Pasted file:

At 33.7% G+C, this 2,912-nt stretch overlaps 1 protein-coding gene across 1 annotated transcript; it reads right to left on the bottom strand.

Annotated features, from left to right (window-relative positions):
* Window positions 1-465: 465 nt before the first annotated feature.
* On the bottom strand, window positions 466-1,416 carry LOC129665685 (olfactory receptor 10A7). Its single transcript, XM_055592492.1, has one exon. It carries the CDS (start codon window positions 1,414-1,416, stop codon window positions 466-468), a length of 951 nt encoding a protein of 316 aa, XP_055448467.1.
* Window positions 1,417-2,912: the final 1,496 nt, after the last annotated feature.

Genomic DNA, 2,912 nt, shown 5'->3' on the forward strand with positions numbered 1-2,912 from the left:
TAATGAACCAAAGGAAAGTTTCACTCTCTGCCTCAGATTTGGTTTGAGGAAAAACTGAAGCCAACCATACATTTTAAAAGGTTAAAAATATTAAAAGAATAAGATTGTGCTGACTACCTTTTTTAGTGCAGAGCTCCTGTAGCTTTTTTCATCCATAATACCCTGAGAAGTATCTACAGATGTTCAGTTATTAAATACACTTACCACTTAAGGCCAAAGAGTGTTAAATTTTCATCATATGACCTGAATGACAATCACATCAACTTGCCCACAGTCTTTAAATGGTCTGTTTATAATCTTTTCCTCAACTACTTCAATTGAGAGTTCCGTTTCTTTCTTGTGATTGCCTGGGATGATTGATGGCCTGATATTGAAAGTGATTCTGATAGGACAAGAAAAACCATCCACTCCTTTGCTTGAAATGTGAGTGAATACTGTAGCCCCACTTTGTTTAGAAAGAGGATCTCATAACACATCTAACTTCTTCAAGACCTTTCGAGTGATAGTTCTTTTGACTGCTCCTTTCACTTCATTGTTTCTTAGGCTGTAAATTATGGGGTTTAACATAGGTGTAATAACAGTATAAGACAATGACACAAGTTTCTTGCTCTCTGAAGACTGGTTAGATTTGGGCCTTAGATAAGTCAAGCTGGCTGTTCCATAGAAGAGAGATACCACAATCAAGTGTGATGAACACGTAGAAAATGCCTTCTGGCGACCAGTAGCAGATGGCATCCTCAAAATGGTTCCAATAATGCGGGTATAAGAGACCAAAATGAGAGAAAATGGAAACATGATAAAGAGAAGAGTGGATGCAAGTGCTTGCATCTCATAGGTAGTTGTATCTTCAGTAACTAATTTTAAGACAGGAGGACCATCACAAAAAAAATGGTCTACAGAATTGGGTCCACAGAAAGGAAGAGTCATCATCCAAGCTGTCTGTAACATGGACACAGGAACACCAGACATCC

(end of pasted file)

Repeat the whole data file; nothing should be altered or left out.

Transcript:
At 33.7% G+C, this 2,912-nt stretch overlaps 1 protein-coding gene across 1 annotated transcript; it reads right to left on the bottom strand.

Annotated features, from left to right (window-relative positions):
* Window positions 1-465: 465 nt before the first annotated feature.
* On the bottom strand, window positions 466-1,416 carry LOC129665685 (olfactory receptor 10A7). Its single transcript, XM_055592492.1, has one exon. It carries the CDS (start codon window positions 1,414-1,416, stop codon window positions 466-468), a length of 951 nt encoding a protein of 316 aa, XP_055448467.1.
* Window positions 1,417-2,912: the final 1,496 nt, after the last annotated feature.

Genomic DNA, 2,912 nt, shown 5'->3' on the forward strand with positions numbered 1-2,912 from the left:
TAATGAACCAAAGGAAAGTTTCACTCTCTGCCTCAGATTTGGTTTGAGGAAAAACTGAAGCCAACCATACATTTTAAAAGGTTAAAAATATTAAAAGAATAAGATTGTGCTGACTACCTTTTTTAGTGCAGAGCTCCTGTAGCTTTTTTCATCCATAATACCCTGAGAAGTATCTACAGATGTTCAGTTATTAAATACACTTACCACTTAAGGCCAAAGAGTGTTAAATTTTCATCATATGACCTGAATGACAATCACATCAACTTGCCCACAGTCTTTAAATGGTCTGTTTATAATCTTTTCCTCAACTACTTCAATTGAGAGTTCCGTTTCTTTCTTGTGATTGCCTGGGATGATTGATGGCCTGATATTGAAAGTGATTCTGATAGGACAAGAAAAACCATCCACTCCTTTGCTTGAAATGTGAGTGAATACTGTAGCCCCACTTTGTTTAGAAAGAGGATCTCATAACACATCTAACTTCTTCAAGACCTTTCGAGTGATAGTTCTTTTGACTGCTCCTTTCACTTCATTGTTTCTTAGGCTGTAAATTATGGGGTTTAACATAGGTGTAATAACAGTATAAGACAATGACACAAGTTTCTTGCTCTCTGAAGACTGGTTAGATTTGGGCCTTAGATAAGTCAAGCTGGCTGTTCCATAGAAGAGAGATACCACAATCAAGTGTGATGAACACGTAGAAAATGCCTTCTGGCGACCAGTAGCAGATGGCATCCTCAAAATGGTTCCAATAATGCGGGTATAAGAGACCAAAATGAGAGAAAATGGAAACATGATAAAGAGAAGAGTGGATGCAAGTGCTTGCATCTCATAGGTAGTTGTATCTTCAGTAACTAATTTTAAGACAGGAGGACCATCACAAAAAAAATGGTCTACAGAATTGGGTCCACAGAAAGGAAGAGTCATCATCCAAGCTGTCTGTAACATGGACACAGGAACACCAGACATCC